The question of how certain cultural characteristics come to be identified as those defining a nation, as well as how they come to exist in the first place, has inspired two scholarly debates: first the question of invention or preexistence of nations, and second whether nations and nationalism are linked with modernity. The first position with regard to the origins of the common cultural base is that national cultural characteristics exist and are a natural result of humans living in society. This is the position of the "perennialists," who argue that nations, whether natural or not, have existed as long as humans have lived in "society," as well as of many nationalists who seek to claim that their nations are "natural," having existed for many centuries. According to this position, the history of nations and nationalism can be found by tracing the evolution of the cultural characteristics that define each nation and their inscription on the human landscape over time. Even where the characteristics are considered to be symbolic or mythical, they are held to preexist consciousness of them by the members of the nation.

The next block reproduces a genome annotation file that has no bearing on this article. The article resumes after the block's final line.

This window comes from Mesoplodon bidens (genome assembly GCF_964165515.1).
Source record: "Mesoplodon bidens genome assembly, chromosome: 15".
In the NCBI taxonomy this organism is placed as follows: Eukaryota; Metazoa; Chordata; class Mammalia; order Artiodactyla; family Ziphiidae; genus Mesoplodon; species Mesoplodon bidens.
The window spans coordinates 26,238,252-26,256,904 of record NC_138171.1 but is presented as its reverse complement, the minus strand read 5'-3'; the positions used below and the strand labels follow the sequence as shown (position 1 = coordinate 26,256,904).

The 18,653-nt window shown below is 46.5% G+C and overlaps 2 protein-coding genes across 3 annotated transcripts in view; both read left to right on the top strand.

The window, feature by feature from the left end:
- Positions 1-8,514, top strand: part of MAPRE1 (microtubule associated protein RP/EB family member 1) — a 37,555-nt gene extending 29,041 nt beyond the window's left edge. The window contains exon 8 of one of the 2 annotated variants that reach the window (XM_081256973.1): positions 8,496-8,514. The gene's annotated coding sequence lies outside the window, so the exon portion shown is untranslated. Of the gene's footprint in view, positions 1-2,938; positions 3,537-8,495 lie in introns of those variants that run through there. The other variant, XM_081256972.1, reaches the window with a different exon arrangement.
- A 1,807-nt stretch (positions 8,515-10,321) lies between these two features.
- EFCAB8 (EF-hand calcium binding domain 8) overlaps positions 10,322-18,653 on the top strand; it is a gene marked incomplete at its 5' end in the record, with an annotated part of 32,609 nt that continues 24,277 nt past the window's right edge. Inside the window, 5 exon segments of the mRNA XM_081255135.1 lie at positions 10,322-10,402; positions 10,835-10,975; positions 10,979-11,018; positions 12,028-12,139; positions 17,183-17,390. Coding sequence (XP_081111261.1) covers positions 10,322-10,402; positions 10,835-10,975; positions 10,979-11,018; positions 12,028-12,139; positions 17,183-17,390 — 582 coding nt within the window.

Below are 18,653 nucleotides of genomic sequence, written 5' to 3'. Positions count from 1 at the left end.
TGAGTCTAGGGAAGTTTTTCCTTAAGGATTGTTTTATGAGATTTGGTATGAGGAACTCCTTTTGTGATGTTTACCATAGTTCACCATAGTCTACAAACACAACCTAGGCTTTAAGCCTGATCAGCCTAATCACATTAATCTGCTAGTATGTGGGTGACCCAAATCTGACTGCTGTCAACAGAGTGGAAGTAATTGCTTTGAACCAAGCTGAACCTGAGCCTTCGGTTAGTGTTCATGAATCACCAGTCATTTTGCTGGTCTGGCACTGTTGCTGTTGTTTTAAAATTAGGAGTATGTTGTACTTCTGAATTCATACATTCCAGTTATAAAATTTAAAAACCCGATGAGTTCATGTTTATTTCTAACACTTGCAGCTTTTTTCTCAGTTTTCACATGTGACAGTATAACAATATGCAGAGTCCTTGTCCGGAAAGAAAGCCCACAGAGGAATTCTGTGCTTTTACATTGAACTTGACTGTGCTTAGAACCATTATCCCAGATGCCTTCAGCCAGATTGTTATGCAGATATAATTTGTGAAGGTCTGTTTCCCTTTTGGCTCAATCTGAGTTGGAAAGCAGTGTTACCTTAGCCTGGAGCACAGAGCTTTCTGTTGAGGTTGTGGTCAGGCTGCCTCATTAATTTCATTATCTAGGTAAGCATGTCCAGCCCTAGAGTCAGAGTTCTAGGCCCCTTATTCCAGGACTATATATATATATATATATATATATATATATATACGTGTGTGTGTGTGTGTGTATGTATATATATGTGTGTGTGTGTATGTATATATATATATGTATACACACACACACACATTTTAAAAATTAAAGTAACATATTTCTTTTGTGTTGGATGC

This debate is linked to, but not completely identical with, the question of the existence of nations in the premodern period. Historians such as Adrian Hastings argue that even if they have not "always" existed, nations have existed in Europe for several centuries, and their development is not directly linked to the arrival of modernity. Their arguments are based upon the certain existence and consciousness of large ethnic groupings, as well as the use of the word nation by these groups to describe themselves during the Middle Ages.
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